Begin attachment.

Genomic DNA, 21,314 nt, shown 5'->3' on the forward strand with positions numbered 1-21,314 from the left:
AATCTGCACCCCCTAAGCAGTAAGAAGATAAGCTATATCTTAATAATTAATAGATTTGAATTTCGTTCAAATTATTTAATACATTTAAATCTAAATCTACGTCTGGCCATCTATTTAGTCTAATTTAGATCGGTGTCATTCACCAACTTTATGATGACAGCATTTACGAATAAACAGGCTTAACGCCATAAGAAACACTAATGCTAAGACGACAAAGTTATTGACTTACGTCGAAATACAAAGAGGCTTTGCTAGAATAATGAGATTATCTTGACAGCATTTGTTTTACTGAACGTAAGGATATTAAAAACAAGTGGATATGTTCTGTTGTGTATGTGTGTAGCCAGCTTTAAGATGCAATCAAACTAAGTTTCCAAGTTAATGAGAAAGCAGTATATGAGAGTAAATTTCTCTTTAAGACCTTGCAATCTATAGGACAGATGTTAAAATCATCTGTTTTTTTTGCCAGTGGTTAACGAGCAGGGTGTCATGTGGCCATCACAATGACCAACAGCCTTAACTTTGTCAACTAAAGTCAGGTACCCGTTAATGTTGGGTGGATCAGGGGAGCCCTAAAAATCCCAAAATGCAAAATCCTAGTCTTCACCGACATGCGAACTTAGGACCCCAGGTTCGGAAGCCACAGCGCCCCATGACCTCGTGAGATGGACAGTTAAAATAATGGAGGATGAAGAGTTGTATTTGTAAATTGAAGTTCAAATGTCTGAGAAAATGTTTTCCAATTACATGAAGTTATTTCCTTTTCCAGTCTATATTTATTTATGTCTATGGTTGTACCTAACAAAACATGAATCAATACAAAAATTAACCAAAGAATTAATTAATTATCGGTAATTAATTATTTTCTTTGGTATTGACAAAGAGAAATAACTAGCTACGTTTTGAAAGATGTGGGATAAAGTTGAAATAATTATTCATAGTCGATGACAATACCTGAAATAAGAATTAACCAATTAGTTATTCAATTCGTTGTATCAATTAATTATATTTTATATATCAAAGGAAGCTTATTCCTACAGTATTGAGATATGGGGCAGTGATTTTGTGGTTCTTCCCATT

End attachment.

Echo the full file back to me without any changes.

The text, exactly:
Genomic DNA, 21,314 nt, shown 5'->3' on the forward strand with positions numbered 1-21,314 from the left:
AATCTGCACCCCCTAAGCAGTAAGAAGATAAGCTATATCTTAATAATTAATAGATTTGAATTTCGTTCAAATTATTTAATACATTTAAATCTAAATCTACGTCTGGCCATCTATTTAGTCTAATTTAGATCGGTGTCATTCACCAACTTTATGATGACAGCATTTACGAATAAACAGGCTTAACGCCATAAGAAACACTAATGCTAAGACGACAAAGTTATTGACTTACGTCGAAATACAAAGAGGCTTTGCTAGAATAATGAGATTATCTTGACAGCATTTGTTTTACTGAACGTAAGGATATTAAAAACAAGTGGATATGTTCTGTTGTGTATGTGTGTAGCCAGCTTTAAGATGCAATCAAACTAAGTTTCCAAGTTAATGAGAAAGCAGTATATGAGAGTAAATTTCTCTTTAAGACCTTGCAATCTATAGGACAGATGTTAAAATCATCTGTTTTTTTTGCCAGTGGTTAACGAGCAGGGTGTCATGTGGCCATCACAATGACCAACAGCCTTAACTTTGTCAACTAAAGTCAGGTACCCGTTAATGTTGGGTGGATCAGGGGAGCCCTAAAAATCCCAAAATGCAAAATCCTAGTCTTCACCGACATGCGAACTTAGGACCCCAGGTTCGGAAGCCACAGCGCCCCATGACCTCGTGAGATGGACAGTTAAAATAATGGAGGATGAAGAGTTGTATTTGTAAATTGAAGTTCAAATGTCTGAGAAAATGTTTTCCAATTACATGAAGTTATTTCCTTTTCCAGTCTATATTTATTTATGTCTATGGTTGTACCTAACAAAACATGAATCAATACAAAAATTAACCAAAGAATTAATTAATTATCGGTAATTAATTATTTTCTTTGGTATTGACAAAGAGAAATAACTAGCTACGTTTTGAAAGATGTGGGATAAAGTTGAAATAATTATTCATAGTCGATGACAATACCTGAAATAAGAATTAACCAATTAGTTATTCAATTCGTTGTATCAATTAATTATATTTTATATATCAAAGGAAGCTTATTCCTACAGTATTGAGATATGGGGCAGTGATTTTGTGGTTCTTCCCATT